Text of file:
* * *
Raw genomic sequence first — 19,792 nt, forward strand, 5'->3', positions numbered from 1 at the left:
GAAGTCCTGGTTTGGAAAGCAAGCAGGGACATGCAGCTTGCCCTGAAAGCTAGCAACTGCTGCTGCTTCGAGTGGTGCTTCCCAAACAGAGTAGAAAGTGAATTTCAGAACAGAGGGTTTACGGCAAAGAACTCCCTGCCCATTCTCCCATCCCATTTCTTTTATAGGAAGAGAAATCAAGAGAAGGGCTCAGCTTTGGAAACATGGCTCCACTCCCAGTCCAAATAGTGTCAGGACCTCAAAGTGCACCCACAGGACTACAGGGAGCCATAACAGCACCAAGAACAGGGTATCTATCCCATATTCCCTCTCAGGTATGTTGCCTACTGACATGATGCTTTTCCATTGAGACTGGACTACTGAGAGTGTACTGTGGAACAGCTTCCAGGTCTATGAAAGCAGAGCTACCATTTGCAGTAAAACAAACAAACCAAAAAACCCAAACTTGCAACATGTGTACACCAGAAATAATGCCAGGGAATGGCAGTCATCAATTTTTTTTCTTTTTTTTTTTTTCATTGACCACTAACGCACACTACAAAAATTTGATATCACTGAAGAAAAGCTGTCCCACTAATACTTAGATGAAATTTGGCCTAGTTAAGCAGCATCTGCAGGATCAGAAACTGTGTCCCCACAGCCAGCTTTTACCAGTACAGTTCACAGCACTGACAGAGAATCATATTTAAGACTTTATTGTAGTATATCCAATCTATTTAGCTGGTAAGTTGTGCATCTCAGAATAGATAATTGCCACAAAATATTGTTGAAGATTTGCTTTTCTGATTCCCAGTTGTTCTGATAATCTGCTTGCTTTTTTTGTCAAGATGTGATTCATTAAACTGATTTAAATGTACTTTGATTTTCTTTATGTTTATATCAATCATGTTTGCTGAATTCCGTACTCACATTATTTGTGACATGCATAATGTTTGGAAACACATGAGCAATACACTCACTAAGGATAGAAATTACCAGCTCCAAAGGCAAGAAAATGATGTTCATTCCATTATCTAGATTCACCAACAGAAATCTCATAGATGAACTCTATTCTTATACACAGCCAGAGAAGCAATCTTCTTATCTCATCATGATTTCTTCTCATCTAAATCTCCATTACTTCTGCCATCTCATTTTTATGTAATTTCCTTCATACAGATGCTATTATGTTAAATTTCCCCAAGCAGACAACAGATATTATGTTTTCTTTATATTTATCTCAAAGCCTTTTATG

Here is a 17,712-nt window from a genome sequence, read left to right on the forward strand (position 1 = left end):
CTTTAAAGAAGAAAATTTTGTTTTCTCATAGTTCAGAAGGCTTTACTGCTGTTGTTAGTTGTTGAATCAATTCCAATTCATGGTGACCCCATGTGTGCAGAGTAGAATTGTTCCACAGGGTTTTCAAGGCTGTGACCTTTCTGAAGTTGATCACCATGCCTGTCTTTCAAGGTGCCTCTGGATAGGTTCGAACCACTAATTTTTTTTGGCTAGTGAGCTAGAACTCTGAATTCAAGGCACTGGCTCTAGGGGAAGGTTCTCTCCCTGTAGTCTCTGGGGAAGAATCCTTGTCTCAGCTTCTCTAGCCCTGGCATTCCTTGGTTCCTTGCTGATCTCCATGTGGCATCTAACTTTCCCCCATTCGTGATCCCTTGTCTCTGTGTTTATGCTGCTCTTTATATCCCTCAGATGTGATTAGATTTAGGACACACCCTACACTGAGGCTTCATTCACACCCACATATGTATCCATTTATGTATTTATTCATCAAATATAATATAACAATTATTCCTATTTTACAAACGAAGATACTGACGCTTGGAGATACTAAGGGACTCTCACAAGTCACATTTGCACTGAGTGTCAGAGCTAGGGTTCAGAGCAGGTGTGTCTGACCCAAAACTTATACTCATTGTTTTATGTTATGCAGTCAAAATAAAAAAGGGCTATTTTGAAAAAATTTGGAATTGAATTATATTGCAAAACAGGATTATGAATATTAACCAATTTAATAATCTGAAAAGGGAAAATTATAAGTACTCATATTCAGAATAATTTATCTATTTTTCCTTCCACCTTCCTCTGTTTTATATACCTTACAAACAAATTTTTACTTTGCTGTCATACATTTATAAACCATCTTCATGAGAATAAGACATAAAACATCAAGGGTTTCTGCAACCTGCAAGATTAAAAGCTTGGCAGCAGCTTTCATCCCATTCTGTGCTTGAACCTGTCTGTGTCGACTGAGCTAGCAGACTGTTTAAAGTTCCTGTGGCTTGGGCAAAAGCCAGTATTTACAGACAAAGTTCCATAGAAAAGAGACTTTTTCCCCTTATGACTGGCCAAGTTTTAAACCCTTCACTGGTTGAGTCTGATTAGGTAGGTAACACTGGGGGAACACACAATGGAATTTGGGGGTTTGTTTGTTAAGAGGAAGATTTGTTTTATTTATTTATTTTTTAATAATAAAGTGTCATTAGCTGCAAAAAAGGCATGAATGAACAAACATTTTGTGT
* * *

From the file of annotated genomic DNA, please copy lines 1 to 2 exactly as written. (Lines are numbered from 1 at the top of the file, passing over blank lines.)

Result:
Raw genomic sequence first — 19,792 nt, forward strand, 5'->3', positions numbered from 1 at the left:
GAAGTCCTGGTTTGGAAAGCAAGCAGGGACATGCAGCTTGCCCTGAAAGCTAGCAACTGCTGCTGCTTCGAGTGGTGCTTCCCAAACAGAGTAGAAAGTGAATTTCAGAACAGAGGGTTTACGGCAAAGAACTCCCTGCCCATTCTCCCATCCCATTTCTTTTATAGGAAGAGAAATCAAGAGAAGGGCTCAGCTTTGGAAACATGGCTCCACTCCCAGTCCAAATAGTGTCAGGACCTCAAAGTGCACCCACAGGACTACAGGGAGCCATAACAGCACCAAGAACAGGGTATCTATCCCATATTCCCTCTCAGGTATGTTGCCTACTGACATGATGCTTTTCCATTGAGACTGGACTACTGAGAGTGTACTGTGGAACAGCTTCCAGGTCTATGAAAGCAGAGCTACCATTTGCAGTAAAACAAACAAACCAAAAAACCCAAACTTGCAACATGTGTACACCAGAAATAATGCCAGGGAATGGCAGTCATCAATTTTTTTTCTTTTTTTTTTTTTCATTGACCACTAACGCACACTACAAAAATTTGATATCACTGAAGAAAAGCTGTCCCACTAATACTTAGATGAAATTTGGCCTAGTTAAGCAGCATCTGCAGGATCAGAAACTGTGTCCCCACAGCCAGCTTTTACCAGTACAGTTCACAGCACTGACAGAGAATCATATTTAAGACTTTATTGTAGTATATCCAATCTATTTAGCTGGTAAGTTGTGCATCTCAGAATAGATAATTGCCACAAAATATTGTTGAAGATTTGCTTTTCTGATTCCCAGTTGTTCTGATAATCTGCTTGCTTTTTTTGTCAAGATGTGATTCATTAAACTGATTTAAATGTACTTTGATTTTCTTTATGTTTATATCAATCATGTTTGCTGAATTCCGTACTCACATTATTTGTGACATGCATAATGTTTGGAAACACATGAGCAATACACTCACTAAGGATAGAAATTACCAGCTCCAAAGGCAAGAAAATGATGTTCATTCCATTATCTAGATTCACCAACAGAAATCTCATAGATGAACTCTATTCTTATACACAGCCAGAGAAGCAATCTTCTTATCTCATCATGATTTCTTCTCATCTAAATCTCCATTACTTCTGCCATCTCATTTTTATGTAATTTCCTTCATACAGATGCTATTATGTTAAATTTCCCCAAGCAGACAACAGATATTATGTTTTCTTTATATTTATCTCAAAGCCTTTTATG